Places on Earth That Look Like Another Planet
When a script calls for another planet in our solar system or a fictional outer space environment, movie makers can look to computer-generated imagery (CGI) to tell the story — or shoot in a real-life location that can stand in for an alien landscape. Many such places around the world have been used by directors as actual filming locations and by CGI artists as inspiration for places beyond our earthly realm. These 15 fascinating spots are about as close as you can get to reaching outer space without stepping foot off the planet we call home.
White Sands National Park, New Mexico
Because the blinding white sand dunes of this national park are not anchored by much vegetation, they regularly move and shift shapes in the winds that blow across the Northern Chihuahuan Desert of New Mexico. The unusual color of the dunes — which can reach as high as 60 feet tall — is because they are made mostly of powdery gypsum. They are part of the world’s largest gypsum dune field, the remains of an ancient lake that evaporated after the last Ice Age. To add to the otherworldly mystique of this national park, fossilized footprints of dire wolves, mammoths, camels, saber-toothed cats, and giant sloths have been found here.
Mendenhall Ice Caves, Alaska
Alaska’s capital city, Juneau, cannot be reached by road because it is surrounded by impassable mountains, glaciers, and ice fields — including the 13-mile-long Mendenhall Glacier. Depending on the weather, the glacier sometimes has ice caves that open where it meets the edge of Mendenhall Lake at its base. Tours inside these caves reveal a strange, blue-lit world of glacial ice arching overhead and earthly gravel underfoot.
Atacama Desert, Chile
Chile’s vast Atacama Desert is the world’s driest non-polar desert — the most arid part of the desert receives less than a millimeter of rain each year on average. Because of this, the night sky is reliably clear of clouds and humidity, making this a favorite place for astronomers. For those who prefer looking down than up, the Atacama is also a top destination for geologists and astrobiologists (including those at NASA), who are trying to replicate and study the bone-dry surface of Mars, among other sun-baked planets. One of the Atacama's most famous valleys, Valle de Marte, translates to “Mars Valley” due to its eerie resemblance to the red planet.
The Pantanal, Bolivia, Brazil, and Paraguay
Like the surface of some lush and uninhabited garden planet, the 42-million-acre Pantanal region of South America is the largest tropical wetland on Earth. For context, that’s as large as 29 U.S. states or nine European countries. It is home to an incredible diversity of wildlife, including the world’s largest concentration of crocodiles, jaguars, and the largest parrot on the planet, the hyacinth macaw. Unfortunately, it is also endangered: Global warming and encroaching agriculture are shaving away its edges and threatening fresh water, oxygen and the habitat of these important animals.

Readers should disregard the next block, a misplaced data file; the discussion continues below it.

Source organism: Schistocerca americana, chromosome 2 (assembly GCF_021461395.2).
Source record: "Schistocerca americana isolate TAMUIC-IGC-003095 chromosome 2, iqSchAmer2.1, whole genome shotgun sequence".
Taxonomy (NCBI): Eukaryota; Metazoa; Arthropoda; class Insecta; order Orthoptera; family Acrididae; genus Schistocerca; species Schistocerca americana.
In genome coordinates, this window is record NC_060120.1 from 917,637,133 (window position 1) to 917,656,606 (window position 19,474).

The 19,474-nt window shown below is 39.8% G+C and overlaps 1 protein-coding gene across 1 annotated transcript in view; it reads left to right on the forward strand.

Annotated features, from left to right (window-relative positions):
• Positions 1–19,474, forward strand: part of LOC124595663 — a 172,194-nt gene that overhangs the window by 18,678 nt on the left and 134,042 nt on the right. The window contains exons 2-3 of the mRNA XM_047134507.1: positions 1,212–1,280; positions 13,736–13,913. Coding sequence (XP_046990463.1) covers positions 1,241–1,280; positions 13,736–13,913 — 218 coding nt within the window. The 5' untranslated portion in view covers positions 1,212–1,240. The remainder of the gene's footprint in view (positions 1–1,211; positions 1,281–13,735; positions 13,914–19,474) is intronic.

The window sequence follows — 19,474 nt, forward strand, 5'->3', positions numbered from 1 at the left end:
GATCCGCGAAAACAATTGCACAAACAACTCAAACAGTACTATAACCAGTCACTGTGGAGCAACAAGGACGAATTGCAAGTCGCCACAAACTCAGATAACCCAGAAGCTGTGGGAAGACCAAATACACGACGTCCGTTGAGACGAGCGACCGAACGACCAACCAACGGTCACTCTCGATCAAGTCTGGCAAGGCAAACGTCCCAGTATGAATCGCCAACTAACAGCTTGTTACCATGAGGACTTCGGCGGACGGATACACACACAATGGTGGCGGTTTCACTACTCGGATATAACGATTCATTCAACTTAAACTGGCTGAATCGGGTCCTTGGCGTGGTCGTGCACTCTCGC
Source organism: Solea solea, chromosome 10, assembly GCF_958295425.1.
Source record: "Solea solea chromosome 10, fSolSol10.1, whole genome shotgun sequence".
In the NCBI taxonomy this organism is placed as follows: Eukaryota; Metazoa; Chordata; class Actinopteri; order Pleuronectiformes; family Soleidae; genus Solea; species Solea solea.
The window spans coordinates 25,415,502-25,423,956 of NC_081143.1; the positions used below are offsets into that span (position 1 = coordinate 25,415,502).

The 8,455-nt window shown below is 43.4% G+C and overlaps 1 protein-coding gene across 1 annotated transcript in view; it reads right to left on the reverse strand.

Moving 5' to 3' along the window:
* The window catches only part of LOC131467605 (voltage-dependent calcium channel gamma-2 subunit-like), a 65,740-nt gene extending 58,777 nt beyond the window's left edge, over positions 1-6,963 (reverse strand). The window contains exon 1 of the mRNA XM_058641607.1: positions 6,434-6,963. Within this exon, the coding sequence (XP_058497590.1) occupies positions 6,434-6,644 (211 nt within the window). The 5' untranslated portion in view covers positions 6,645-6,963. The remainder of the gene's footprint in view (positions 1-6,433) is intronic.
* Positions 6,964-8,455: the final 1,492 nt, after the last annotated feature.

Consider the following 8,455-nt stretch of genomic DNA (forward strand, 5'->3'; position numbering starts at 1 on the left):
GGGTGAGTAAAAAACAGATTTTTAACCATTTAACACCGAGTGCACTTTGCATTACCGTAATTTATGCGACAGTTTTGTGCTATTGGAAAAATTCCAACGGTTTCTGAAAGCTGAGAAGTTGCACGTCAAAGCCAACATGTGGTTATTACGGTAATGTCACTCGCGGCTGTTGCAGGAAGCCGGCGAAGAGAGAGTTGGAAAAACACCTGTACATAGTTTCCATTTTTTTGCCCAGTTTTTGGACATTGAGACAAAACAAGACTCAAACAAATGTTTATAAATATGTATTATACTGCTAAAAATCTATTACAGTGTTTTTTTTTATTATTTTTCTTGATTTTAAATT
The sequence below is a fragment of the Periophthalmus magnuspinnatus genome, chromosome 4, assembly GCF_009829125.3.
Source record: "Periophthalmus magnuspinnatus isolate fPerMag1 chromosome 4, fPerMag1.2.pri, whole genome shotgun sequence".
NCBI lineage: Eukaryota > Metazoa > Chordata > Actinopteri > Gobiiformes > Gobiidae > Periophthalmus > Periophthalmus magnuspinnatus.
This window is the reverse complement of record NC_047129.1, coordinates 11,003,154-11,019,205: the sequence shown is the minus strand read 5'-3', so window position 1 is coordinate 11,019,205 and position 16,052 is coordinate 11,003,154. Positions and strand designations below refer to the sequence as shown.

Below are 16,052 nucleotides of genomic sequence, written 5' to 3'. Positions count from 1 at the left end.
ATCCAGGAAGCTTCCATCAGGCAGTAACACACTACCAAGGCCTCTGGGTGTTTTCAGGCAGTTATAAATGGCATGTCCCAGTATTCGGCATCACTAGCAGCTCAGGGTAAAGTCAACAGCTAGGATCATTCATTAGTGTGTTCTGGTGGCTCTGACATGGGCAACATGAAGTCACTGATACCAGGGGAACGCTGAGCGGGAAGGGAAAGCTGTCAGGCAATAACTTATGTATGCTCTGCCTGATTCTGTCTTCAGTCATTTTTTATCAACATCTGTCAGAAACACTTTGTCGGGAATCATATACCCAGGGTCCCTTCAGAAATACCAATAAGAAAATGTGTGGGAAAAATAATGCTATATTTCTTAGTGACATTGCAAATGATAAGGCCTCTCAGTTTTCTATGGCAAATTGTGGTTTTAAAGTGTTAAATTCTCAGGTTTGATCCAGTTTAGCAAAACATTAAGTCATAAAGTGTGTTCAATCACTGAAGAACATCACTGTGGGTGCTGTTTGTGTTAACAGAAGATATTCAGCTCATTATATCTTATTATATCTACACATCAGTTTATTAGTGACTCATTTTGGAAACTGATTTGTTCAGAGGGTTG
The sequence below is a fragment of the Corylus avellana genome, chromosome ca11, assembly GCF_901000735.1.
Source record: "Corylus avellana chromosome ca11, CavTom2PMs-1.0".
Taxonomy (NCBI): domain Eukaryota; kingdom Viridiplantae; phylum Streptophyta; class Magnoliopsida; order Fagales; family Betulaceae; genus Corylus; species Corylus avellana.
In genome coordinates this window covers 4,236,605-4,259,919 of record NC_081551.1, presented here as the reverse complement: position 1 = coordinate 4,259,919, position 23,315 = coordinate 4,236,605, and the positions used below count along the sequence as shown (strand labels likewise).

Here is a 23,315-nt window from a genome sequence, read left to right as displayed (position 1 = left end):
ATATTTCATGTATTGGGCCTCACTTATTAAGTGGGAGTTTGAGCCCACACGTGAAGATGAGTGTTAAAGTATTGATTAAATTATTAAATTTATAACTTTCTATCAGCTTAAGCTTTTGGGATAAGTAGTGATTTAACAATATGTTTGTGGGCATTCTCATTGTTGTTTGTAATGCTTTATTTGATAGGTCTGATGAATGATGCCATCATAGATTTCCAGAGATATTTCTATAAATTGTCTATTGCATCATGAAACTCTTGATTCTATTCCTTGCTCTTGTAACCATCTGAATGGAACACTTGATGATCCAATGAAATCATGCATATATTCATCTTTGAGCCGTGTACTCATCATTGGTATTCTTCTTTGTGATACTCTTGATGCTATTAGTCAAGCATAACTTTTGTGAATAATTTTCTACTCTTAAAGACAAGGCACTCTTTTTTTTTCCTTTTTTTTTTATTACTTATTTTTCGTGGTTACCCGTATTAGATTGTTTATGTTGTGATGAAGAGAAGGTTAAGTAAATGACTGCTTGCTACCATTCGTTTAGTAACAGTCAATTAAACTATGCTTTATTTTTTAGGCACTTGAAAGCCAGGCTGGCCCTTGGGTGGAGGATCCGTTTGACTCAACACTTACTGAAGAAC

Grand Prismatic Spring, Yellowstone National Park
The rainbow-edged Grand Prismatic Spring shimmers and steams in the hilly landscape around the Yellowstone Geyser Basin — like a magical portal to another world. (Before you jump in to investigate, note that the water in this 121-foot-deep pool can reach 189 degrees Fahrenheit.) The vivid rings of color around the spring are made of masses of microorganisms called thermophiles. Each color represents a different type of thermophile that thrives in the temperature particular to its respective distance away from the pool’s most intense heat.
Wadi Rum, Jordan
This fantastical desert valley has starred in movies as itself (including the classic film Lawrence of Arabia, among others), as well as a stand-in for alien planets (like in Prometheus and the upcoming Dune) and for Mars (most recently in The Martian). The nearly vertical red sandstone gorges and canyons, sandstone arches and domes, and ancient petroglyphs are thrillingly disorienting to mere earthlings.
Mono Lake, California
Swimming in Mono Lake in California’s eastern Sierra Mountains is a bit like swimming in the Dead Sea: You’ll feel extra buoyant in the high-salinity water. The strange towers in the lake grow slowly due to minerals in the water from underwater springs that feed the lake. Minerals from the freshwater react to meeting the alkaline lake water by building up and up like stalagmites, eventually rising above the surface and resulting in these tall and porous outcroppings on the otherwise-still lake.
Skeleton Coast, Namibia